Integrating the long-term health burden of oral corticosteroids in the cost-effectiveness of omalizumab

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Omalizumab offers an alternative to maintenance oral corticosteroids (OCS) in the treatment of severe persistent asthma. Despite widespread recognition of the adverse effects from OCS, there is little quantitative evidence on their health burden or costs. Failing to account for the adverse effects of OCS may underestimate the cost-effectiveness of innovative steroid-sparing medicines such as omalizumab. This study aims to explore the possibilities for integrating evidence on the burden of OCS in cost-effectiveness analysis using omalizumab as a case study.
A model was developed to evaluate the long-term cost-effectiveness of omalizumab in patients requiring maintenance OCS. Costs were from a health service perspective and outcomes were measured as quality-adjusted life years (QALYs). The burden from maintenance use of OCS was quantified with population-based approach, with a decision model and with threshold analysis.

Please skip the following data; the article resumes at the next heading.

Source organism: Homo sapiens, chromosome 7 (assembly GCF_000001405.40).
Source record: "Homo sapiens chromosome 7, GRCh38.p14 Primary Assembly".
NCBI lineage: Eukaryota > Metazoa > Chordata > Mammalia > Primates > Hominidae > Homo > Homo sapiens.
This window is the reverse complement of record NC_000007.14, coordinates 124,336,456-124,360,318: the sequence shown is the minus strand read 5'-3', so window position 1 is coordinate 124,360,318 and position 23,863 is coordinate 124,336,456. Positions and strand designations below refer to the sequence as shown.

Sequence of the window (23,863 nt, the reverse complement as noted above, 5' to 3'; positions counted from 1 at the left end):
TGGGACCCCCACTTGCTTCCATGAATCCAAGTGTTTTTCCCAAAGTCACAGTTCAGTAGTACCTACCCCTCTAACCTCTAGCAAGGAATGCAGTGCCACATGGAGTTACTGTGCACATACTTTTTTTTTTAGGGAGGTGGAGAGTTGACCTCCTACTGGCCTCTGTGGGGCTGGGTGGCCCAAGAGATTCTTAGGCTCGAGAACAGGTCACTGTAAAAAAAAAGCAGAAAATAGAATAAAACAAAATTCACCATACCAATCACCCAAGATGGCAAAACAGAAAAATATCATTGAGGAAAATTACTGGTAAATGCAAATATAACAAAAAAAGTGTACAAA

The incremental cost-effectiveness ratio (ICER) was £37,987 per QALY gained, which is above conventional thresholds used in the UK. Threshold analysis showed that the annual health losses from maintenance use of oral corticosteroids would need to be 0.12 QALYs per year. This is double the quantifiable health losses with the population-based approach and with the decision model and 10% of the health gains achieved with omalizumab.
The burden from maintenance OCS can be integrated in cost-effectiveness analysis but the extent to which these estimates account for their full impact on health depends on the approach used and underlying assumptions. The challenges arise from sparse randomised evidence, time lag in the adverse effects and unclear relationship between risk and long-term steroid load. These are empirical questions which can be answered with further research. Such research would be valuable not only for decision making in severe asthma but also for other conditions treated with maintenance OCS.
Original languageEnglish
Publication statusPublished - 2013

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